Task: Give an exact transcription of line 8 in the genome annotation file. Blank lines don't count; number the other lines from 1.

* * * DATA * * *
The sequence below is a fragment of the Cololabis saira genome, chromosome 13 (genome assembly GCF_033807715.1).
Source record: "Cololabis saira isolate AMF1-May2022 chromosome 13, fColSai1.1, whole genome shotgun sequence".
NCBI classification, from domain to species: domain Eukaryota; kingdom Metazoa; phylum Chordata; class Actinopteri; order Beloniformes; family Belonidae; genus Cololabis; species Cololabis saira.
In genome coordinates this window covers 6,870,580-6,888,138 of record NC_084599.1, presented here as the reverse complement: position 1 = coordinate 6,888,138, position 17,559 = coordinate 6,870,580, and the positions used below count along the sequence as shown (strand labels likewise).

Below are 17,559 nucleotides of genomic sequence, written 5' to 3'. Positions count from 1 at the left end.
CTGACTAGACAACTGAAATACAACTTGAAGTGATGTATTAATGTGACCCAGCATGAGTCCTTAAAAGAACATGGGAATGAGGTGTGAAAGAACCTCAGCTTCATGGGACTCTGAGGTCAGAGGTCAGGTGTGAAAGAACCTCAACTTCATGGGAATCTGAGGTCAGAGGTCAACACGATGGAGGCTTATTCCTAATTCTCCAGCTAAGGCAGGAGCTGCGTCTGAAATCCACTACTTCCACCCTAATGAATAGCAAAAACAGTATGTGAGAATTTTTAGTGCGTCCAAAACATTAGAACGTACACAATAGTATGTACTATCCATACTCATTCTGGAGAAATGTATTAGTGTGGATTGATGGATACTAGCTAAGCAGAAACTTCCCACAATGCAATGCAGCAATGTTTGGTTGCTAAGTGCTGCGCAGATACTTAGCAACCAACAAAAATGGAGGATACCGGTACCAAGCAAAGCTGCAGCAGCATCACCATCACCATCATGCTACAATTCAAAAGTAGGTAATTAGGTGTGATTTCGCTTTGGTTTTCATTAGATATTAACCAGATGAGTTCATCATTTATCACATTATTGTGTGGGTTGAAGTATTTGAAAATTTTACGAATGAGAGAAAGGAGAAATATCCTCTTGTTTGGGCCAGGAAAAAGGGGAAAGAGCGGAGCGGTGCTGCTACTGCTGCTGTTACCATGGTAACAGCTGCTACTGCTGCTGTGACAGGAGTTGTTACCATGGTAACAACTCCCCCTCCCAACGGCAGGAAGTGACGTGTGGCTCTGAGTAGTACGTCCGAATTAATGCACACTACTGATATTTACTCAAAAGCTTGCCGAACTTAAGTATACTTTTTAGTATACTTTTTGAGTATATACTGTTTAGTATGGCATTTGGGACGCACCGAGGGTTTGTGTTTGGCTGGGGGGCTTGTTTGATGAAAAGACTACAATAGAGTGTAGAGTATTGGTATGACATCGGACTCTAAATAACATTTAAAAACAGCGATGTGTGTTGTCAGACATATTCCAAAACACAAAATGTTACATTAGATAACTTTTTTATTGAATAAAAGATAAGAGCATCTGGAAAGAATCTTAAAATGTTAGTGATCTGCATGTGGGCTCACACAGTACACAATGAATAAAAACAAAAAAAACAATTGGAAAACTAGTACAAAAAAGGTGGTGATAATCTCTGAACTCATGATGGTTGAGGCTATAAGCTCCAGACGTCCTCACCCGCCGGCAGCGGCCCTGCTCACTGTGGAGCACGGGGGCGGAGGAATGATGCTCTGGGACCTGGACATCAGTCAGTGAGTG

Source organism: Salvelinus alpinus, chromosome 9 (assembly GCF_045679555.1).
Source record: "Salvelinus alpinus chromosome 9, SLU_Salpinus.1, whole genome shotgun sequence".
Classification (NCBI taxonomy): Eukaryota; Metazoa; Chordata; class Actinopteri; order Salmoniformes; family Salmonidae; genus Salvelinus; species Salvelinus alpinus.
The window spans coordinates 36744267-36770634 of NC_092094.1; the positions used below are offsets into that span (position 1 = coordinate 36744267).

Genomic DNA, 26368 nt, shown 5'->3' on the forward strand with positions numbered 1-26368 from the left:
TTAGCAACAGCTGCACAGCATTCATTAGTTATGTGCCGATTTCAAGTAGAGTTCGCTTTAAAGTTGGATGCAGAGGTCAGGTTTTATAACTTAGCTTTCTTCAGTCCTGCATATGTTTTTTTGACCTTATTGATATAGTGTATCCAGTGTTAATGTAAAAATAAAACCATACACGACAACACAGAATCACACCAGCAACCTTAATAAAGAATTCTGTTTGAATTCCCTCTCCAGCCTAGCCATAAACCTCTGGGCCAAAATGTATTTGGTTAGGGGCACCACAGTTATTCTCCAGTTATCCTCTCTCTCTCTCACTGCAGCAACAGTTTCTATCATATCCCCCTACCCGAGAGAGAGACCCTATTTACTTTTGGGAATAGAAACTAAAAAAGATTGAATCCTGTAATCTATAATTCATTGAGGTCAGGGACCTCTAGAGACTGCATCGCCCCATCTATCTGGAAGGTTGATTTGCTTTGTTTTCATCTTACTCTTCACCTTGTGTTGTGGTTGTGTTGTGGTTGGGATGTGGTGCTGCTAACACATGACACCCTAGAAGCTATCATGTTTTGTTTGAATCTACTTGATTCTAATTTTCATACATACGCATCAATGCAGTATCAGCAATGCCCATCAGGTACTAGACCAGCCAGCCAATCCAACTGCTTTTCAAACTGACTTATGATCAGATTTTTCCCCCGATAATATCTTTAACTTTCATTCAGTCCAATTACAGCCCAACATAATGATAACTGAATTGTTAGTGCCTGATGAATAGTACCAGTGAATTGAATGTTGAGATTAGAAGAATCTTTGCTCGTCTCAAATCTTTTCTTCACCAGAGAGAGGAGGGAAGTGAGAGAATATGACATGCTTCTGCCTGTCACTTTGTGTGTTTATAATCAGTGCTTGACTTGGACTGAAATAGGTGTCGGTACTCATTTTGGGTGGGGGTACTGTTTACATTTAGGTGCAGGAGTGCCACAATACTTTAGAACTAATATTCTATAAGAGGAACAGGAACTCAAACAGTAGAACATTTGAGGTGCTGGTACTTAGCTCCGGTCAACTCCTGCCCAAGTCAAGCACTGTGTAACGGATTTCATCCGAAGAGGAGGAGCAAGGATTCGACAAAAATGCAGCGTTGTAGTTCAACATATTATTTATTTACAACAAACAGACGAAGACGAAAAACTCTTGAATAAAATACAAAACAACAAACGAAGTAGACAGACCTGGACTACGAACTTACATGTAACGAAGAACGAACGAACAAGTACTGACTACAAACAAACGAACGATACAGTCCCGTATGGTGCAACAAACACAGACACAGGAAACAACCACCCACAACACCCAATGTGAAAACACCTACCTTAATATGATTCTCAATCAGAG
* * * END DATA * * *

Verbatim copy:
Source record: "Salvelinus alpinus chromosome 9, SLU_Salpinus.1, whole genome shotgun sequence".